Maj7 arpeggios are a must-know concept for any jazz guitarist, but they can be difficult to get under your fingers when working these shapes around the entire fretboard. Finding a system to organize your maj7 arpeggios can make playing and soloing with maj7 arpeggios easy, as you will be able to think less about the shapes of each arpeggio and their location on the neck, and more about how you want to make musical and interesting lines.
In this lesson, you will learn how to build maj7 arpeggios, how to relate maj7 arpeggios to four inversions of maj7 chords, exercises to practice these arpeggios, and a sample application of these shapes to the tune “On Green Dolphin Street.”
What Are Maj7 Arpeggios?
Maj7 arpeggios are four-note shapes that contain the Root, 3rd, 5th, and 7th notes of the major scale. Here is how those intervals look for a G major scale and Gmaj7 arpeggio.
|G Major Scale||G||A||B||C||D||E||F#|
To help see this relationship, here is a G major scale next to the Gmaj7 arpeggio on the fretboard, where you can see the notes of the arpeggio are directly taken from the related scale fingering.
As well, the notes of the Gmaj7 chord are also in the Gmaj7 arpeggio. In this case, you are playing each note once in the chord shape, and not in note order, whereas in the arpeggio, you are playing each note twice to fill both octaves, and they are played in note order as well.
Here are those two items, Gmaj7 chord and arpeggio, side by side for comparison.
|Gmaj7 Chord Shape||G||F#||B||D|
|Gmaj7 Arpeggio Shape||G||B||D||F#|
And here are those two shapes, Gmaj7 chord and arpeggio, on the fretboard for comparison.
With these comparisons on paper, try playing major scales and chords from different root notes, followed by the related arpeggio shape to see how these items are related on the fretboard before moving on to the next step in the lesson.
Major 7 Arpeggio Fingerings
When learning how to play maj7 arpeggios, one of the easiest ways to cover the fretboard is to relate arpeggios shapes to chord shapes.
This means that for each inversion of a maj7 chord you learn, you learn an arpeggio in that same area.
If you learn maj7 arpeggios in this fashion, you will be able to cover the whole fretboard with chord tones when soloing, as well as always have a chord shape and arpeggio shape under your fingers for any maj7 change you are playing over, which can be very helpful in any jazz guitar situation.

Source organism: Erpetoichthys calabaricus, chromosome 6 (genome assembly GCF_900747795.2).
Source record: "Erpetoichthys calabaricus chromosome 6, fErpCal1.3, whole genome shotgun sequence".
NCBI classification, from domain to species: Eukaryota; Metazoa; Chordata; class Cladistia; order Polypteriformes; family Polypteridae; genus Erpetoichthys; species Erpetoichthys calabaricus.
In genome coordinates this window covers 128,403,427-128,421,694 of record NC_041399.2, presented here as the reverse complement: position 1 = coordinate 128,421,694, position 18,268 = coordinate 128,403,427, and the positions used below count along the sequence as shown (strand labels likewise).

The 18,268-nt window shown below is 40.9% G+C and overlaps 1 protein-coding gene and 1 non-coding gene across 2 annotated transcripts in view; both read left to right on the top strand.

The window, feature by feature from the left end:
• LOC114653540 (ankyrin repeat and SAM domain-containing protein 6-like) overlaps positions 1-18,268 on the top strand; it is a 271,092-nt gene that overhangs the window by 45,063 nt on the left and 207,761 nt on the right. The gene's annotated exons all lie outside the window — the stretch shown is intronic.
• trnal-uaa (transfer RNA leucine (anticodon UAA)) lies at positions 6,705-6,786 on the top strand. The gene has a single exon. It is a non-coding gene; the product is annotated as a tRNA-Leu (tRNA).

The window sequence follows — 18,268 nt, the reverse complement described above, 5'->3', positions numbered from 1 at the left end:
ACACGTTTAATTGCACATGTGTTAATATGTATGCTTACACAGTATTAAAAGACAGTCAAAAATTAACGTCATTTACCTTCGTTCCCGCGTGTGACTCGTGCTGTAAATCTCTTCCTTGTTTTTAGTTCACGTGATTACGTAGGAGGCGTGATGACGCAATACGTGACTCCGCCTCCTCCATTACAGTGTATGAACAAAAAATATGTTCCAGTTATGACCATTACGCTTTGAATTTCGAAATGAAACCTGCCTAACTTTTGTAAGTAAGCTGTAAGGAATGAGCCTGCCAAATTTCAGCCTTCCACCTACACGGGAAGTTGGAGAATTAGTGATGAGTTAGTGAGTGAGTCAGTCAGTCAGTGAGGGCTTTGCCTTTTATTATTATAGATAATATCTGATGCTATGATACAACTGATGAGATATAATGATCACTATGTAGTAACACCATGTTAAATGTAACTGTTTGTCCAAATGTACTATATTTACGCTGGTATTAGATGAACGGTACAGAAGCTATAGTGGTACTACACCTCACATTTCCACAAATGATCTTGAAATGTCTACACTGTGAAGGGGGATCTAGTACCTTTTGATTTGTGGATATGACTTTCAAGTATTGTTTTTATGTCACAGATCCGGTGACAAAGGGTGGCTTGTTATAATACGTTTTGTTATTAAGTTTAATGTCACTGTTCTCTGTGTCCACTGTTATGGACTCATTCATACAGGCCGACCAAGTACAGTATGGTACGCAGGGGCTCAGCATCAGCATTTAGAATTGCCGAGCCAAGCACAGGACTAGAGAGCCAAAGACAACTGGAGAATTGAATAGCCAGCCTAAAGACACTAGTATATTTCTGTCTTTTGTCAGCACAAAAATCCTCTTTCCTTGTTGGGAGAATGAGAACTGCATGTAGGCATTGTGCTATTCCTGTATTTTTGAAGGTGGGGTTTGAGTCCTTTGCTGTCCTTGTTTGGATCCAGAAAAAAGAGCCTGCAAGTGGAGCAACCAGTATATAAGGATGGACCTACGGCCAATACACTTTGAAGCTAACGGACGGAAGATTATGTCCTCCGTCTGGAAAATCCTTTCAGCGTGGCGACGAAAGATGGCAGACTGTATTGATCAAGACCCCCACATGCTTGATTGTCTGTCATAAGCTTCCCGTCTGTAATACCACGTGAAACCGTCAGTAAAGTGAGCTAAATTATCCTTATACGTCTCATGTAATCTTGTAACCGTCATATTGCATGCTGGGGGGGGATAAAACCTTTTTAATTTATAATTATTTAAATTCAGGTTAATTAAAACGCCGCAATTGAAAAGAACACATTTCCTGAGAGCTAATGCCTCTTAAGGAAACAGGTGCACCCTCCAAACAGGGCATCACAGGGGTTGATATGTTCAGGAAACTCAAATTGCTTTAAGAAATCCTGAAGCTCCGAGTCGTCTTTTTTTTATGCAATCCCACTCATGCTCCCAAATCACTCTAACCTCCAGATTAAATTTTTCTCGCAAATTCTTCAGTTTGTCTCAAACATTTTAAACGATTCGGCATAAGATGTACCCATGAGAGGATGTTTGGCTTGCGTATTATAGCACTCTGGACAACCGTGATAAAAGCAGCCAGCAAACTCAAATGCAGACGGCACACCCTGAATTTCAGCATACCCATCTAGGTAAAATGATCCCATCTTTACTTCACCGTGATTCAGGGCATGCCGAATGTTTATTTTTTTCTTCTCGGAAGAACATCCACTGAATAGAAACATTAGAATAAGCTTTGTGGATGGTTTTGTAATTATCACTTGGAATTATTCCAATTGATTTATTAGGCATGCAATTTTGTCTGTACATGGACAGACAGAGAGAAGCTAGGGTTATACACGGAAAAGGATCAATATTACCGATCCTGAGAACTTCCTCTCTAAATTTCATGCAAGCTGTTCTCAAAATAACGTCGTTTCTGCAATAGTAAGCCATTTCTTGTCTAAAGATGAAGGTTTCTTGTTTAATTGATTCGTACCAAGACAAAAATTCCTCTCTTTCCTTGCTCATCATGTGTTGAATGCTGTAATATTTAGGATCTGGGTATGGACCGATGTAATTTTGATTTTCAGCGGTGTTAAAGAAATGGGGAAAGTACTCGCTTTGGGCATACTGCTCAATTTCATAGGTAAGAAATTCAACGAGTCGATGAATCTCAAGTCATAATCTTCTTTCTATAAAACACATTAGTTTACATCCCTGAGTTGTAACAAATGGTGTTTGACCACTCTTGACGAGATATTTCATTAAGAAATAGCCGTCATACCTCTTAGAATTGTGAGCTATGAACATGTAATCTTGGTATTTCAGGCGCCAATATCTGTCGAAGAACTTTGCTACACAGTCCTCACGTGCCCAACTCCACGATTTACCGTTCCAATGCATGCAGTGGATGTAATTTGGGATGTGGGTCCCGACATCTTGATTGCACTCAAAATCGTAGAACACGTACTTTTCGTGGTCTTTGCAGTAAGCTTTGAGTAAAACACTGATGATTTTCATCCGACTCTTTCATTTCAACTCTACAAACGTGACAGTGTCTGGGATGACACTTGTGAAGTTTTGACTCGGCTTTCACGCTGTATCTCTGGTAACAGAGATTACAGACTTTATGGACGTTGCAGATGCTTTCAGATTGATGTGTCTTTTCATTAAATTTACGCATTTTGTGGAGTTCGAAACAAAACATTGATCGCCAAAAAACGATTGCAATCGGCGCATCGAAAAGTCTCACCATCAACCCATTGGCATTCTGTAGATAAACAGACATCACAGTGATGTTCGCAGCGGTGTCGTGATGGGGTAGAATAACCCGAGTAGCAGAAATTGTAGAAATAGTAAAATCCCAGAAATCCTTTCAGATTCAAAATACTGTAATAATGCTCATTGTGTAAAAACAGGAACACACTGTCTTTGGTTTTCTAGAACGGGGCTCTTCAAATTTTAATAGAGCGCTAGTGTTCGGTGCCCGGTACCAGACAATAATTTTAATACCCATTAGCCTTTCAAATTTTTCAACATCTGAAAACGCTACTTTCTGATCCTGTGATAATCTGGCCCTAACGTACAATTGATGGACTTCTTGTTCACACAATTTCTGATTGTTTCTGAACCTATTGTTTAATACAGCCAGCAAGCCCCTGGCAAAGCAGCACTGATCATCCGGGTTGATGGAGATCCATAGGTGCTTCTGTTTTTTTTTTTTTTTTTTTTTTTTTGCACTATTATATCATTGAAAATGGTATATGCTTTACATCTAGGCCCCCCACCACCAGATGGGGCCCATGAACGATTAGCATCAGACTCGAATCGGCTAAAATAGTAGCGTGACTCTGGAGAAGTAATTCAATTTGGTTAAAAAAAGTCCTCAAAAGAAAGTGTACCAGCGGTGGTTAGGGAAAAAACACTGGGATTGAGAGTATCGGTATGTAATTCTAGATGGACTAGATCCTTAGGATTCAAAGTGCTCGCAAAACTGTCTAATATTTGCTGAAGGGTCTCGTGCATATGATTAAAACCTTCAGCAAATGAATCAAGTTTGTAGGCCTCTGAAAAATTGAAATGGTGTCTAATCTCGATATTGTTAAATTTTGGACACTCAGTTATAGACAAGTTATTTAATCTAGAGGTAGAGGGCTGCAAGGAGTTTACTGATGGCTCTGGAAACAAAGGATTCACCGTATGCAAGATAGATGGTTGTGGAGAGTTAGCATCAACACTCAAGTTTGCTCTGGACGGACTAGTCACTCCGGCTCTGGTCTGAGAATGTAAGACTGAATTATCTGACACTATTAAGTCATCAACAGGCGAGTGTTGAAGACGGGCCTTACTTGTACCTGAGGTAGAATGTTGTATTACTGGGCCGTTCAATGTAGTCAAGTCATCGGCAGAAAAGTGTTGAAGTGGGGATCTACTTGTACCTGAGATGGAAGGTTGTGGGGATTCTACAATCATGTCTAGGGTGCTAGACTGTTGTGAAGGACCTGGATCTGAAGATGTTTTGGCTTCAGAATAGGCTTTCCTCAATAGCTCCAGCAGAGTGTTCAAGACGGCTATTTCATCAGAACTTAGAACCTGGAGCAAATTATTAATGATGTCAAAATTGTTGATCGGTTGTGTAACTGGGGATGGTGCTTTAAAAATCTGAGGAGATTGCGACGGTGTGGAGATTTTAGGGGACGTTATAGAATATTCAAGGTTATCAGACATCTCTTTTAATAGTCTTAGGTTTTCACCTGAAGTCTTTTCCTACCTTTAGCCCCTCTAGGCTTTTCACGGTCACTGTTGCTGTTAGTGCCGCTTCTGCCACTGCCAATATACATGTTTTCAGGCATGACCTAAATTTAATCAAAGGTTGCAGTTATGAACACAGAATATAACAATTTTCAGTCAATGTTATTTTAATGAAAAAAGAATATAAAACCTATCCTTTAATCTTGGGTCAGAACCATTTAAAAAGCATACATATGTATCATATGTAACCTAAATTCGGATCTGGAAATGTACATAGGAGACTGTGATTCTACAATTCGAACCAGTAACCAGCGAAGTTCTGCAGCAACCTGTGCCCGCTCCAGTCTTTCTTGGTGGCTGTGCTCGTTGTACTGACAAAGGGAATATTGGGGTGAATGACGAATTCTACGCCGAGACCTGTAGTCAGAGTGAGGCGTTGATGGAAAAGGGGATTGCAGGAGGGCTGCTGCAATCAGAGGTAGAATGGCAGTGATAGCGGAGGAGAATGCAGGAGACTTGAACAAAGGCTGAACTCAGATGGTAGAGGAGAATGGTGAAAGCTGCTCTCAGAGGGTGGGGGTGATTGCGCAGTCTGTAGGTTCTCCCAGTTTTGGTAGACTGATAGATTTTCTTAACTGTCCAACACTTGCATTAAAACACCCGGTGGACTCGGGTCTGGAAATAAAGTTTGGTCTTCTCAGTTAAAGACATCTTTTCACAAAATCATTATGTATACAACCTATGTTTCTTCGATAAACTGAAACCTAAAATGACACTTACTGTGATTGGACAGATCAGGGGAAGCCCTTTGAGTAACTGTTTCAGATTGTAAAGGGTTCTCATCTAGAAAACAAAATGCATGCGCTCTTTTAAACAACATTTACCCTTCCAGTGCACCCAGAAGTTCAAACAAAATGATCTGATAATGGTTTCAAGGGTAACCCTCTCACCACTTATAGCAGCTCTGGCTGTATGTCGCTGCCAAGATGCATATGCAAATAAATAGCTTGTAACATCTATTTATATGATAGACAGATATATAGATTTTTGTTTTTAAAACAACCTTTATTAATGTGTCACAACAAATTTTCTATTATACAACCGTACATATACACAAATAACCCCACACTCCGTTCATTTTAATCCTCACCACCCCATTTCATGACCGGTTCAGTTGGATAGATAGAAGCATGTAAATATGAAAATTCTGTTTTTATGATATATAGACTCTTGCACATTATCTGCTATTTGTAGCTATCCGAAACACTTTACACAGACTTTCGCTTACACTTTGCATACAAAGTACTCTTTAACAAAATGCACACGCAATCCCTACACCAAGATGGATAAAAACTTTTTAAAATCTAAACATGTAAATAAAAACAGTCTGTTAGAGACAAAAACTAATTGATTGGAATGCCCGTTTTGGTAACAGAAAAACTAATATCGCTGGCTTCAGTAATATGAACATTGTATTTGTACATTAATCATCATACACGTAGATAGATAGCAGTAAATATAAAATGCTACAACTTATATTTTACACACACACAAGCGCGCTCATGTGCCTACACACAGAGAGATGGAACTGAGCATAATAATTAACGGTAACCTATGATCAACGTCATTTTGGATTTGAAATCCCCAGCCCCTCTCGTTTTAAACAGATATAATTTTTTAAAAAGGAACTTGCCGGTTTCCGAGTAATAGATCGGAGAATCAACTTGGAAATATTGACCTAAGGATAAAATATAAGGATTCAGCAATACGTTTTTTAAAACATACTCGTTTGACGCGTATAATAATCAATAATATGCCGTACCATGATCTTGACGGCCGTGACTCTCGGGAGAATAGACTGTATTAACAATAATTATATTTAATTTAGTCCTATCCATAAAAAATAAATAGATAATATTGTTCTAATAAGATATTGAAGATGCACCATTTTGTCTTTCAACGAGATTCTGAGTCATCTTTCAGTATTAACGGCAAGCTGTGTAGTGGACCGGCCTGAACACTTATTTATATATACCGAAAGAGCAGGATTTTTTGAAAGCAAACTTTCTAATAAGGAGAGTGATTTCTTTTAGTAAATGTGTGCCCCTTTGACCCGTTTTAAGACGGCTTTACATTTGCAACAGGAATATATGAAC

Now that we’ve looked on relating chords to arpeggios, you can now move on to learning these four inversions on the guitar, relating each maj7 arpeggio to an inversion of a maj7 chord.
To begin, here is a root position Gmaj7 chord with a Gmaj7 arpeggio built around that chord shape to practice.
Next, you can learn the 1st inversion of Gmaj7 along with the accompanying arpeggio.
The next shapes are based on the 2nd inversion of Gmaj7 along with an arpeggio built around that chord shape.
The final shapes are built around a 3rd inversion Gmaj7 chord along with its related arpeggio shape.
When practicing these chords and arpeggios, make sure to play the chord first followed by the arpeggio. This will make a mental connection between the two shapes and make it easier to switch between chords and arpeggios when you take these shapes to a musical situation.
Major 7 Arpeggio Exercises
Now that you have explored the four maj7 chord-arpeggio shapes in your studies, here is a fun exercise that you can use to work these shapes in all 12 keys while moving to the closest shape each time.
The goal of this exercise is to begin to see the next chord/arpeggio as close to the current chord you are on. So, if you are on Cmaj7 in root position, and want to move to Fmaj7 next, you would play the 3rd position of Fmaj7, which starts on the note C.
Here are the first four chords in this exercise, which we’ll call Group 1, which you will see and hear demonstrated below.
- Cmaj7 – Root Position
- Fmaj7 – 3rd Position
- Bbmaj7 – 2nd Position
- Ebmaj7 – 4th Position
Here are those four chords and arpeggios that you can practice in order to begin expanding these maj7 arpeggios to multiple keys on the fretboard.
Listen & Play
Once you have practiced these four shapes with your metronome, you can take them to other keys as you work them around the fretboard.
When doing so, you would get the following 2 groups of 4 arpeggios/chords in each area of the neck.
- Abmaj7 – Root Position
- Dbmaj7 – 3rd Position
- Gbmaj7 – 2nd Position
- Bmaj7 – 4th Position
- Emaj7 – Root Position
- Amaj7 – 3rd Position
- Dmaj7 – 2nd Position
- Gmaj7 – 4th Position
By working the chords and arpeggios in each of these three groups, the one in the above example and two groups listed after that, you will be able to practice all 12 keys of these arpeggios around the fretboard, while learning how to move between the various arpeggio positions at the same time.
Easy Maj7 Arpeggios – Soloing Sample
To finish your study of Easy Maj7 chords, here is a sample line played over the first 8 bars of the jazz standard “On Green Dolphin Street.” The phrase uses only arpeggios from this lesson to create the line.
Once you have worked out this phrase, try putting on a backing track for these chords, or other groups of Maj7 chords, and creating your own improvised phrases using the arpeggio shapes learned in this lesson.